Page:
Youth workers promote the personal, educational and social development of young people aged between 13 and 19, although in some cases they may extend this to those aged 11 to 13 and 19 to 25. Programmes aim to engage young people, redress inequalities, value opinions and empower individuals to take action on issues affecting their lives, including health, education, unemployment and the environment, by developing positive skills and attitudes.
Youth workers respond to the needs and interests of young people and work in a range of environments: youth centres, schools, colleges, faith-based groups and Youth Offending Teams (see the Youth Justice Board for England and Wales ). Methods include supporting recreational activities, providing advice and counselling, sometimes in an outreach setting.
Youth workers' roles vary greatly, but typical activities involve:
Outreach workers engage with young people in pubs and cafés and on the street to make contact with alienated and 'at risk' groups who reject formal activities.
Salary data from the National Youth Agency (NYA) and Community and Youth Workers in Unite - Joint Negotiating Committee (JNC) for Youth and Community Workers pay scales. Figures are intended as a guide only.
Since September 2010, the minimum qualification required to work as a professional youth worker has been a BA (Hons degree) validated by the National Youth Agency (NYA) .
Professional training is also available at postgraduate level for those with a degree in a subject other than youth work. Visit the NYA website for a list of validated undergraduate and postgraduate courses.
The Joint Negotiating Committee (JNC) for Youth and Community Workers endorses youth and community workers’ qualifications that have been professionally approved by the NYA. Successful completion of a validated undergraduate or postgraduate course confers professional youth worker status. JNC qualifications are often requested by employers and the JNC also sets the pay scales and conditions for youth workers.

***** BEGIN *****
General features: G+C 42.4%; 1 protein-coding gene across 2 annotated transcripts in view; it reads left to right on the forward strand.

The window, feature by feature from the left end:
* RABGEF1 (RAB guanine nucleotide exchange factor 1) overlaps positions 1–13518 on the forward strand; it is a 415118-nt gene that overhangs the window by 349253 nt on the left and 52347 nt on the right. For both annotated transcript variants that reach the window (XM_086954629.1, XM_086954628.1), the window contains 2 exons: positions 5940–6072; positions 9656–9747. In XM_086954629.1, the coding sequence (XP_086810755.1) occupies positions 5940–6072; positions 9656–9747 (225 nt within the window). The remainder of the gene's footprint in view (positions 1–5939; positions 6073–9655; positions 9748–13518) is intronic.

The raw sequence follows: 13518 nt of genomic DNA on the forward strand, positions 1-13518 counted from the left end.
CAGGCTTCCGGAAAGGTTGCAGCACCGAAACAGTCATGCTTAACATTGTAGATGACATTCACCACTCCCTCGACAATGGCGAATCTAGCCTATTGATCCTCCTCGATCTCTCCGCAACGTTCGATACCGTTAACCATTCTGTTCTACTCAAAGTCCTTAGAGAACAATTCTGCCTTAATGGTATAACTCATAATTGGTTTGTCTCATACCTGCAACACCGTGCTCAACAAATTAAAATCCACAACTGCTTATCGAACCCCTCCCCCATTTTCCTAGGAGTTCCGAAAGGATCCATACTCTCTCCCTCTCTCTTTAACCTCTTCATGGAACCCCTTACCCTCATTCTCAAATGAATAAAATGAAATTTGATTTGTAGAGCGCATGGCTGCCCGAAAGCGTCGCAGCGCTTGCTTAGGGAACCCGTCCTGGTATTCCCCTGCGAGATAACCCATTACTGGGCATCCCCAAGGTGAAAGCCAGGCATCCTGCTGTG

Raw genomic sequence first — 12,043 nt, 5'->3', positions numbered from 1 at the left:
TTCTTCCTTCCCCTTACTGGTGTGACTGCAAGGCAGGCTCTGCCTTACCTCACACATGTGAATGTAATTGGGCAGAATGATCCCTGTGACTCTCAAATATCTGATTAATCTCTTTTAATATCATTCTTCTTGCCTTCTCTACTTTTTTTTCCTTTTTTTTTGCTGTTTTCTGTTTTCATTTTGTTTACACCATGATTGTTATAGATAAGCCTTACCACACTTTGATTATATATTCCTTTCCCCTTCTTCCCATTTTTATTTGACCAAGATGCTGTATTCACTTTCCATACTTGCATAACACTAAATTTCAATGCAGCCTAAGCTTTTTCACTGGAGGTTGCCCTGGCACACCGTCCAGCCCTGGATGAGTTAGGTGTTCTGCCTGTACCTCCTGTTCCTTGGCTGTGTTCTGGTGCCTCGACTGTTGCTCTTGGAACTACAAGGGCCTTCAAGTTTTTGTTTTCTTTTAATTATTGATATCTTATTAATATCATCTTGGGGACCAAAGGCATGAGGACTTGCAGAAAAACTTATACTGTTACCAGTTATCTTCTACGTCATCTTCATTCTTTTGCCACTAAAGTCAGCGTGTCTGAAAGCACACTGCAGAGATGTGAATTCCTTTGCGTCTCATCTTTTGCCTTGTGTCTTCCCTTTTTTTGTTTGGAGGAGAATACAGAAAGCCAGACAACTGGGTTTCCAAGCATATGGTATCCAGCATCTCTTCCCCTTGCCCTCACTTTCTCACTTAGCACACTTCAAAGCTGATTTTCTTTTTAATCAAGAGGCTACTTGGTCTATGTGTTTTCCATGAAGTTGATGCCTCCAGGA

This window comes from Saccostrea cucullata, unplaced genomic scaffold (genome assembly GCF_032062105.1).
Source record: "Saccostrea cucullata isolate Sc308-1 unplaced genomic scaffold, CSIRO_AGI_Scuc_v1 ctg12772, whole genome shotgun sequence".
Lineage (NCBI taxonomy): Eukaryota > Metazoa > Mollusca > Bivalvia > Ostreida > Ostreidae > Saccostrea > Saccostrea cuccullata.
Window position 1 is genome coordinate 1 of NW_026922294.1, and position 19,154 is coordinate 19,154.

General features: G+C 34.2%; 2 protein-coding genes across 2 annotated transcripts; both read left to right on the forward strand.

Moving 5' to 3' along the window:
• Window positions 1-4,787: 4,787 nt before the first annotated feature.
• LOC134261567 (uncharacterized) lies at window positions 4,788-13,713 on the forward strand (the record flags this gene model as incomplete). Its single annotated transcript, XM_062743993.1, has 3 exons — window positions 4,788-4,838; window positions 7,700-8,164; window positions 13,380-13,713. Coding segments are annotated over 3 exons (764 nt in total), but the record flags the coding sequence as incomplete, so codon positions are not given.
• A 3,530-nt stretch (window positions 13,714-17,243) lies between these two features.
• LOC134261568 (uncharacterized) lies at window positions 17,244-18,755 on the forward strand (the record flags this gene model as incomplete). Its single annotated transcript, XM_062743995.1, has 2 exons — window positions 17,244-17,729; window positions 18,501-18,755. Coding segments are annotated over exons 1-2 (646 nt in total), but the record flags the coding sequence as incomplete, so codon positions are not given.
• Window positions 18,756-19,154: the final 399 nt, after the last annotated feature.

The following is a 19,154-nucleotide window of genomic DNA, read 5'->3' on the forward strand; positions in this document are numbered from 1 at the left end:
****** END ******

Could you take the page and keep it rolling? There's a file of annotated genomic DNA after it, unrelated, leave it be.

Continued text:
Courses vary in length and are available for both part-time and full-time study as follows:
All courses require the completion of substantial field work placements. A few institutions also offer distance learning programmes. Course titles vary to reflect the diverse role of a youth worker and can include youth and community, childhood and youth studies, community and youth studies, and information and community education.
Entry on to an undergraduate degree programme for those without formal qualifications may be possible with substantial relevant experience in youth work and the intellectual ability to complete the course. Contact individual institutions for full details of entry requirements.
In 2011, revised youth support worker qualifications came in to replace the previous NVQ/VRQ levels 2 and 3. These new courses on the Qualifications and Credit Framework (QCF) are still at levels 2 and 3, and are aimed at those already employed in youth work and who have an assisting or supporting role.
To find out about professional validation of courses in Scotland, contact the Standards Council for Community Learning and Development (CLD) for Scotland ; for Wales, contact the ETS Wales at the Welsh Government ; and for Northern Ireland and the Republic of Ireland, contact the Youth Council for Northern Ireland (YCNI) .
Substantial youth and community work experience (either paid or voluntary) is vital for entry to professional training. Most entrants gain experience by volunteering, often gaining an initial certificate via local training provision.
Candidates will need to show evidence of the following:
Having an interest in or talent for sport or performing arts can be helpful. A second language can be useful, particularly if you intend to work with a relevant ethnic group.
Contact your local youth service (local authority in Scotland) or voluntary bodies to arrange voluntary or part-time sessional work. See the Volunteering England website for details of volunteer bureaux in your area, or visit the Volunteer Scotland , Volunteering Wales or Volunteer Now (Northern Ireland) websites.
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Newly qualified youth workers train on the job, supported by experienced colleagues. Child protection training is mandatory for all youth workers. Continuing professional development (CPD) options, whether voluntary or required, are usually negotiable with the employer. Employers often provide regular in-service short courses on particular areas of youth work.
For information on relevant training courses available see the following websites: